Base corporate tax for existing companies has been reduced to 22 per cent from the current 30 per cent.
New Delhi: Describing the government's move to slash corporate tax rate as a bold measure, RBI Governor Shaktikanta Das on Tuesday said it has made India a very attractive destination for foreign investment.
In the biggest reduction in 28 years, the government on Friday cut corporate tax rate by almost 10 percentage points as it looked to pull the economy out of a six-year low growth and a 45-year high unemployment rate by reviving private investments with a Rs 1.45-lakh crore tax break.
Base corporate tax for existing companies has been reduced to 22 per cent from the current 30 per cent; and for new manufacturing firms, incorporated after October 1, 2019 and starting operations before March 31, 2023, it was slashed to 15 per cent from the current 25 per cent.
"It is a very bold measure, and it is a highly positive step. India's corporate tax now becomes very competitive compared to other emerging market economies in ASEAN and other parts of Asia. So far as international investors are concerned, so far as FDI is concerned, I think India stands definitely in a very competitive position, and would be able to attract higher investments," Das said.
With regard to domestic investors, he said, they now have more cash so they'll be able to undertake more capital expenditure.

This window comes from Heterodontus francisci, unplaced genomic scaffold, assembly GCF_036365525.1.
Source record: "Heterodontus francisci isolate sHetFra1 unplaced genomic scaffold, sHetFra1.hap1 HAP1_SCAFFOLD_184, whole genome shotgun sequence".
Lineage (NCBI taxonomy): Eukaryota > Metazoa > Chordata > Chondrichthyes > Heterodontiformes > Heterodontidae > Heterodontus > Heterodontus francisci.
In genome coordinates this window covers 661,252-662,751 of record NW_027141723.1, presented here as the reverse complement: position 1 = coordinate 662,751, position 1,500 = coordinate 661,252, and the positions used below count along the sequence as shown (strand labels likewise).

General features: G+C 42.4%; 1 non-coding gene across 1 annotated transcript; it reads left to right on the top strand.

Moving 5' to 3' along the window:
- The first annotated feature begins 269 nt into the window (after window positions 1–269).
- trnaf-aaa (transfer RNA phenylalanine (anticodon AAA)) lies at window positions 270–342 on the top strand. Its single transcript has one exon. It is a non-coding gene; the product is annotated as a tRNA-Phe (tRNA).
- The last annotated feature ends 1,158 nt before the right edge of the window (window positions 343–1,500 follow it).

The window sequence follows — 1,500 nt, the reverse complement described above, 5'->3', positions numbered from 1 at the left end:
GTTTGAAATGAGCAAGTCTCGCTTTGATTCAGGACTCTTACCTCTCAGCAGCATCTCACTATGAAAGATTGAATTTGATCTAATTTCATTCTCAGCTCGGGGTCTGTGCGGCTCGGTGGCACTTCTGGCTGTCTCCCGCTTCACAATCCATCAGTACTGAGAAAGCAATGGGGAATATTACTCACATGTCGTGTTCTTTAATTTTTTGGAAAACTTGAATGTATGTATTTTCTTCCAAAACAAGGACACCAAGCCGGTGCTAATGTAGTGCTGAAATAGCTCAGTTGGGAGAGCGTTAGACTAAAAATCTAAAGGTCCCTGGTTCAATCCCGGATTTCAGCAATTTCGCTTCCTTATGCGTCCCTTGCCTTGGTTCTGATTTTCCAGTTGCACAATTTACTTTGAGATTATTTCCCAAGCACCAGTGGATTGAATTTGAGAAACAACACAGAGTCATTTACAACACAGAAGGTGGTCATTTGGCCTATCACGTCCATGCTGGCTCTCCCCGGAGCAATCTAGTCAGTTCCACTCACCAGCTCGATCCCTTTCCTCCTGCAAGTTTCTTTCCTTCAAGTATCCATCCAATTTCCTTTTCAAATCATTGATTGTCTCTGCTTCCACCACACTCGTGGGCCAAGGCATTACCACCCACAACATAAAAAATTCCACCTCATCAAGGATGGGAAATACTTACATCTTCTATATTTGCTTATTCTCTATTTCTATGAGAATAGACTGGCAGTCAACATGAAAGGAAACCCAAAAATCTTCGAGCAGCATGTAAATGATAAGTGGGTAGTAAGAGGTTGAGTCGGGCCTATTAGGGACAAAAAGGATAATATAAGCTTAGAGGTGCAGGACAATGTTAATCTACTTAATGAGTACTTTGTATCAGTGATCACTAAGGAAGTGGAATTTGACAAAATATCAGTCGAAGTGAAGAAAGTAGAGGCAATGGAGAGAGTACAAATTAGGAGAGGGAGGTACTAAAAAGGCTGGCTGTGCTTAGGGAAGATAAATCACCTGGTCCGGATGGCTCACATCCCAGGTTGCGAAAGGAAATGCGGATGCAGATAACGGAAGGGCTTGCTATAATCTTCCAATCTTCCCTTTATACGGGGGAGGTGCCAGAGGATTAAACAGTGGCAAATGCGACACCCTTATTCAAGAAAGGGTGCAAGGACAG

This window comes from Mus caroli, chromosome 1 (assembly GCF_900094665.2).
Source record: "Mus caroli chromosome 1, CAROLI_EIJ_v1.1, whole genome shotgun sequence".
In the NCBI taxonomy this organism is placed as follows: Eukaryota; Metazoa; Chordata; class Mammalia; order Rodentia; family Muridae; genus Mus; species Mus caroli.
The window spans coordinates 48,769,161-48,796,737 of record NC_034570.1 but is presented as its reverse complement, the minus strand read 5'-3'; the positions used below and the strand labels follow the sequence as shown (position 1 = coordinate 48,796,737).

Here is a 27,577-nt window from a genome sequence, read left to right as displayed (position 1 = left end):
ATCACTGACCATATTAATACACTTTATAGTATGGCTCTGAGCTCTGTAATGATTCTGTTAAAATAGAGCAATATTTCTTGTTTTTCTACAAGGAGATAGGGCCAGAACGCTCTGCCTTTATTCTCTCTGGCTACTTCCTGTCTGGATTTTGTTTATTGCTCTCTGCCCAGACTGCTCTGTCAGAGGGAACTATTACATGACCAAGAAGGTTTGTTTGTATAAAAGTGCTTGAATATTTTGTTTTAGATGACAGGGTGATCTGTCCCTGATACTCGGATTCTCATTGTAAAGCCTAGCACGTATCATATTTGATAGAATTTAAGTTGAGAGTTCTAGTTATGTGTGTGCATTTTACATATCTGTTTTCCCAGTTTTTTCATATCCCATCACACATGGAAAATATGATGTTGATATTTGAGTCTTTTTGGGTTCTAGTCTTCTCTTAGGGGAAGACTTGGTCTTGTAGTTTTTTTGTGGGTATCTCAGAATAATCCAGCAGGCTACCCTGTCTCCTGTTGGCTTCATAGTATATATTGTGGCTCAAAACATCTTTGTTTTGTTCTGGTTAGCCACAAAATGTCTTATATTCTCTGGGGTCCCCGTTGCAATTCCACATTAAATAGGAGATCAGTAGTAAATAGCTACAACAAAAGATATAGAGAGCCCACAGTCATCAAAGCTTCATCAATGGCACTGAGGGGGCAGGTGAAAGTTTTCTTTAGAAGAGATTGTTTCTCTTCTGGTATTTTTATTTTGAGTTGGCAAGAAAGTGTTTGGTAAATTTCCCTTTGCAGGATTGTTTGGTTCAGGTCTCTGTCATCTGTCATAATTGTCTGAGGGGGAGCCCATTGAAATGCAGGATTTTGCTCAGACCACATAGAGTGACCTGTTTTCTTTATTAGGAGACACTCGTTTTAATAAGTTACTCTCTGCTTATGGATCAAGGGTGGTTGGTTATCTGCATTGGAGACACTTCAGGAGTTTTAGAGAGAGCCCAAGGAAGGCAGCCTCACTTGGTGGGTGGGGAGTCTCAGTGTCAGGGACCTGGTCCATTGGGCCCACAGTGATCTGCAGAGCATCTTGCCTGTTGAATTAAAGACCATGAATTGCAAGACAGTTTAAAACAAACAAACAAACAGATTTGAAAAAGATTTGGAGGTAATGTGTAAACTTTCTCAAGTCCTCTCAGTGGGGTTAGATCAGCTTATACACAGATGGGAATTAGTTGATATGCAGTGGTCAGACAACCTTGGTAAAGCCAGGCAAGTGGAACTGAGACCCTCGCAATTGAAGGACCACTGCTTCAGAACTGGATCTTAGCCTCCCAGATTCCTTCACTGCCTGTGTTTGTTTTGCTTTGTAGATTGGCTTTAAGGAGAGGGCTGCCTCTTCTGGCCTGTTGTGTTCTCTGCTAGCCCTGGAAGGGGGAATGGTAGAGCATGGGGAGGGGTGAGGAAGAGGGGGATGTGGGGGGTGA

They can invest more and some of them can deleverage their liabilities which will add strength to their balance sheets, he said after meeting Finance Minister Nirmala Sitharaman here.
Talking about the meeting with the finance minister, the Governor said, it was a customary meeting ahead of monetary policy meeting.
"There is a long tradition that the governor meets the finance minister and discusses about the overall macro economic position. So today's meeting was basically that," he said.
The three-day monetary policy committee meeting will begin on October 1 amid expectations of rate cut to be announced on October 4 in a bid to revive the sagging economy.
Last week, Das had said the government has limited fiscal space to support growth, but low inflation can help the monetary authority ease policy rates further and help boost the economy.
The RBI has already cut rates four times to the tune of 110 basis points this year to push growth.
"Today, when we see that the price stability is maintained and inflation is much below 4 per cent and is expected to be so in the next 12 months horizon, there is room for (more) rate cuts, especially when growth has slowed down," Das had said.
However, he refused to share RBI's revised growth projection, stating that it will go public with the revised numbers at the upcoming monetary policy announcement on October 4.